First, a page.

But there’s good news today. During the past few years the tenets of AAN seem to be resurrecting themselves. Themes like Multi Domain Warfare (interdependence in other words…), the Human Domain of warfare, robotic warfare, among others, are warming the hearts of retired AAN warriors. Fear of radical change within the Army — prompted by the collapse of FCS — seems to be dissipating, as younger and intellectually gifted officers think deeply about war beyond the fading images of Iraq and Afghanistan.    

Three fighting forces in particular are experimenting with some form of AAN today. 

First, the Joint Special Operations Command (JSOC) clearly leads the world in implementing many of the tenets of AAN. Their special brand of airborne maneuver was dramatically demonstrated during the early days in Afghanistan, where a small elite Special Operations force hopscotched across hundreds of miles of alien terrain to collapse the Taliban. The sight of B-52 bombers cutting figure eights in the sky as they dropped tons of precision weapons in direct support of elite JSOC teams mirrored exactly how we thought fire support would evolve in the future. In subsequent years, JSOC’s remarkable use of surveillance and intelligence collection technology serves as an analog for how a conventional AAN force might operate some day.

A second, unlikely, player is Russia. Putin’s Little Green Men mirror our ideas with remarkable fidelity. In the Crimea, Ukraine and Syria Russia put in the field interdependent, information-enabled, dismounted small units built around a fighting elite composed of GRU Spetsnaz, Naval Infantry, and other Special Forces. The Russians employ electronic warfare, information operations, drones and disinformation in a remarkably creative, capable and cost-effective manner. An AAN-like approach to tactical warfare allows Putin to match limited tactical actions to a similarly limited strategic end, with very little loss of Russian life.

The third player is the Marine Corps. In 2003, I wrote Yellow Smoke. At the time it was a compendium of all my thoughts about AAN. It had an immediate impact within the Corps. A succession of senior Marine leaders, from Mike Hagee to James Mattis and now Robert Neller, have studied and successfully applied many of the lessons of the book in combat and in subsequent field experiments. The Marines continue their interest in an AAN-like force as evidenced by their recent adoption of several new ideas contained in my follow-on book, Scales on War. Their success applying tenets of AAN are too numerous to recount here. Suffice it to say that the soul of AAN may have started out in the Post-Cold War Army, but it resides today in the Marine Corps.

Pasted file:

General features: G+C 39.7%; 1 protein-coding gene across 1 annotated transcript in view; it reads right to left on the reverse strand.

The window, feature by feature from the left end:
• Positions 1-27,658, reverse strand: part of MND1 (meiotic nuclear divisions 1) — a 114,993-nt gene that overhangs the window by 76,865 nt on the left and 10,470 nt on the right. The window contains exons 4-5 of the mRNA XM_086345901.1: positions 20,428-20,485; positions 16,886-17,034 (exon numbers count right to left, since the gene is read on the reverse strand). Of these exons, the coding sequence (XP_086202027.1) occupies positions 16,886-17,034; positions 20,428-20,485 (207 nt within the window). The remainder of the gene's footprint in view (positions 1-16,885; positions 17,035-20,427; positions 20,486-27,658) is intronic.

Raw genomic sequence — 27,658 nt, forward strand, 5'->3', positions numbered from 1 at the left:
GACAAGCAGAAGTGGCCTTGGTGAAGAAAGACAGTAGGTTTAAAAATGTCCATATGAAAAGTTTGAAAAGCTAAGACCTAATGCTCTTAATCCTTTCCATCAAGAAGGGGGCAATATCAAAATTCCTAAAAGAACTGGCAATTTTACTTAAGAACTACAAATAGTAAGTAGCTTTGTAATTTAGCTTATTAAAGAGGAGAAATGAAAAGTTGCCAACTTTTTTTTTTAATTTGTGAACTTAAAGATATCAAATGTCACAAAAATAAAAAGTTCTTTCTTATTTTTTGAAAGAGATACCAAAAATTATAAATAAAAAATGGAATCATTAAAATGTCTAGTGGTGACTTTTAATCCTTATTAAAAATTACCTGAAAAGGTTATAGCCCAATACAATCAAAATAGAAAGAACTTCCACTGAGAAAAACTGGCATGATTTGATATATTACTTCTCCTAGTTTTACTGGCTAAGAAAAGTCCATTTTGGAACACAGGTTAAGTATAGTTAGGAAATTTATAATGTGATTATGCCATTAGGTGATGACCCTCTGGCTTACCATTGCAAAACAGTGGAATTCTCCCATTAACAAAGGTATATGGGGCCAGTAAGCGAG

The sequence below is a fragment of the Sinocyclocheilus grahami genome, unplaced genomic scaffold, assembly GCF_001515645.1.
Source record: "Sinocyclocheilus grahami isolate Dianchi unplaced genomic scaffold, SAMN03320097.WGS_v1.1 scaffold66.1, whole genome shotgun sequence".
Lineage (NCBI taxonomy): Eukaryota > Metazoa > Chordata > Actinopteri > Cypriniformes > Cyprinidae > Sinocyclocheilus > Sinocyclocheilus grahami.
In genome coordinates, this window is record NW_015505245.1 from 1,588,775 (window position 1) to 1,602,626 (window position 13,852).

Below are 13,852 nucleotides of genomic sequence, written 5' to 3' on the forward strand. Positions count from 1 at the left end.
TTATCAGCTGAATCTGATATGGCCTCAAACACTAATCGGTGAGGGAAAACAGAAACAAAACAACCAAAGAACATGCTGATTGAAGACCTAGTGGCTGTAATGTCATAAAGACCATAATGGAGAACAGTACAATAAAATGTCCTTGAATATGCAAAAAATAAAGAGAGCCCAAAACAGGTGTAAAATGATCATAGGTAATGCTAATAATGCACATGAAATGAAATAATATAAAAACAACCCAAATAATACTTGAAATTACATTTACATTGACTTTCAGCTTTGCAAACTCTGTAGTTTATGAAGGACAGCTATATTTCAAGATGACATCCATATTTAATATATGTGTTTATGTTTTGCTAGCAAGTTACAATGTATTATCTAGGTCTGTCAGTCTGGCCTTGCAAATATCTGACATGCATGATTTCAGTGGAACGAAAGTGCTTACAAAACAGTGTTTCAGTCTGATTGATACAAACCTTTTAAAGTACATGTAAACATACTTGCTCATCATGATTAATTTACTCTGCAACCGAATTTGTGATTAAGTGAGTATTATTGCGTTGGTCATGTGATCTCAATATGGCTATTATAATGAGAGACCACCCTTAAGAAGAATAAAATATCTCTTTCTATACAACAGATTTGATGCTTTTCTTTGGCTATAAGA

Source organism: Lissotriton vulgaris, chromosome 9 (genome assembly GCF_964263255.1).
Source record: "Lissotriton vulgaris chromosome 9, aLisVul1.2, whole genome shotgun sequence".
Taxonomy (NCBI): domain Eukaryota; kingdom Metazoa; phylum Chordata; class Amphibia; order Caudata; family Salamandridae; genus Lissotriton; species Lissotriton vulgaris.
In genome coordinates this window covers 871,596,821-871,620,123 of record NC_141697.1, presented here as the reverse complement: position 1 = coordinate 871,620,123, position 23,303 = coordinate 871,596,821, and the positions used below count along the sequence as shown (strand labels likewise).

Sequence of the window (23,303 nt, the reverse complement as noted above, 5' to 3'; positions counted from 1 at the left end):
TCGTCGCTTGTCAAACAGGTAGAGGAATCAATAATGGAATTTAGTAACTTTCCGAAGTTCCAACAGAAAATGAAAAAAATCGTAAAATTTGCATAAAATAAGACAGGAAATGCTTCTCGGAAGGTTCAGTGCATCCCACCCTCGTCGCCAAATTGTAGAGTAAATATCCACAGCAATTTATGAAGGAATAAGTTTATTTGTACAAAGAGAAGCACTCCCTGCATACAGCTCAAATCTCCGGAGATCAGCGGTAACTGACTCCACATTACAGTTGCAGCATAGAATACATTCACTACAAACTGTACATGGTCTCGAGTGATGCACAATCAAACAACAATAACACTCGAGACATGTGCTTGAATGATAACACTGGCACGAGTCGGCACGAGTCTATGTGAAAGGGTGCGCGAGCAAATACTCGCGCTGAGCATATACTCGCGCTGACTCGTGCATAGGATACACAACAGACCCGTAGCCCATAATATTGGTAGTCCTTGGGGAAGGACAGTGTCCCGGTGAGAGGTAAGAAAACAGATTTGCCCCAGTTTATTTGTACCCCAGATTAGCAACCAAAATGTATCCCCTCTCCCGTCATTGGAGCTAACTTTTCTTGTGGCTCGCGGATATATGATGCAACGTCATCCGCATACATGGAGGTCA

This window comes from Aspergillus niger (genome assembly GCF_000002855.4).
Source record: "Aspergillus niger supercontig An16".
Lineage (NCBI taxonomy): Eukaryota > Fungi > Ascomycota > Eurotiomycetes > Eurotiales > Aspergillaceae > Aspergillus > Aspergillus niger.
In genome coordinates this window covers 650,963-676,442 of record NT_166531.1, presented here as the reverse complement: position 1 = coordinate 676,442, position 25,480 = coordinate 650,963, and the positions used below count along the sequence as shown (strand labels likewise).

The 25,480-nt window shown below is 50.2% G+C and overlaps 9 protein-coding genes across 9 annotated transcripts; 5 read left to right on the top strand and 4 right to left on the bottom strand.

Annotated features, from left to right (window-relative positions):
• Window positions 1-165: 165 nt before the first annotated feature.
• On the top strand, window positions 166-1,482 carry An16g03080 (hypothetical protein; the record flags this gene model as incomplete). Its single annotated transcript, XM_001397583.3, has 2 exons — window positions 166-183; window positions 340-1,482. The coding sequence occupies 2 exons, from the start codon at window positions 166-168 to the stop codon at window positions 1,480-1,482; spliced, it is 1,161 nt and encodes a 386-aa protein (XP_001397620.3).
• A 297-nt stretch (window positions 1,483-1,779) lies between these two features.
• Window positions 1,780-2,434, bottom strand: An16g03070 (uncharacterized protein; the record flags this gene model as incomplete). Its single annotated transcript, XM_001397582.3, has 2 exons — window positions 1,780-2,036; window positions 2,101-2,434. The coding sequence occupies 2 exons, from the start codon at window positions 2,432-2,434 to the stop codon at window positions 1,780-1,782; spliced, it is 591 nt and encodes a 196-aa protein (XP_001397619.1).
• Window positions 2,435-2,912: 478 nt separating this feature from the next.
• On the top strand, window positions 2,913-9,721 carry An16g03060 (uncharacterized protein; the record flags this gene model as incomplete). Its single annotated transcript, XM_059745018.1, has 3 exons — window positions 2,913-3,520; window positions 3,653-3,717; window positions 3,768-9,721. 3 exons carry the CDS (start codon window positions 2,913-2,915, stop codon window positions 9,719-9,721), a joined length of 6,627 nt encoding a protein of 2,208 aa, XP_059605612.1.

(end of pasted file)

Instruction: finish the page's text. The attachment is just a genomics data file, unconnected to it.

What about the Army? I’m optimistic. To be sure, future-gazers inside the Army’s training establishment are still wedded to wars on the plains of Europe, and Russian actions in Ukraine give them full reason to re-refocus there. But according to the Army’s latest concept, Multi Domain Battle, future war on land has come to embrace much more than Patton’s armored phalanxes. The Army is increasingly aware that wars will continue to consist of interdependent layers of complexity that demand new approaches.

Many in the Army agree that land war will continue to move into the third dimension and that it will embrace many more interdependent components from a multitude of services and functions. The Army has accepted the fact that America’s demand for nearly bloodless wars will require land forces to win cheaply by finding and killing our enemies at a distance. The sad images of soldiers suffering from wartime trauma reinforce our notions that soldiers can be made better and more resilient through practical application of the human sciences.

I believe the validity of an idea strengthens as it conveys over time. We must gain some confidence in the fact that many of today’s emerging ideas have clearly defined antecedents. Please look a bit closer at these ideas. Perhaps you will see that the art of war changes slowly. But as it changes, it leaves behind distinct markers that have already been discovered — discovered by a remarkable group of visionaries who, at a magical time in our history two decades ago, anticipated much of what we see today and surely much of what is to come.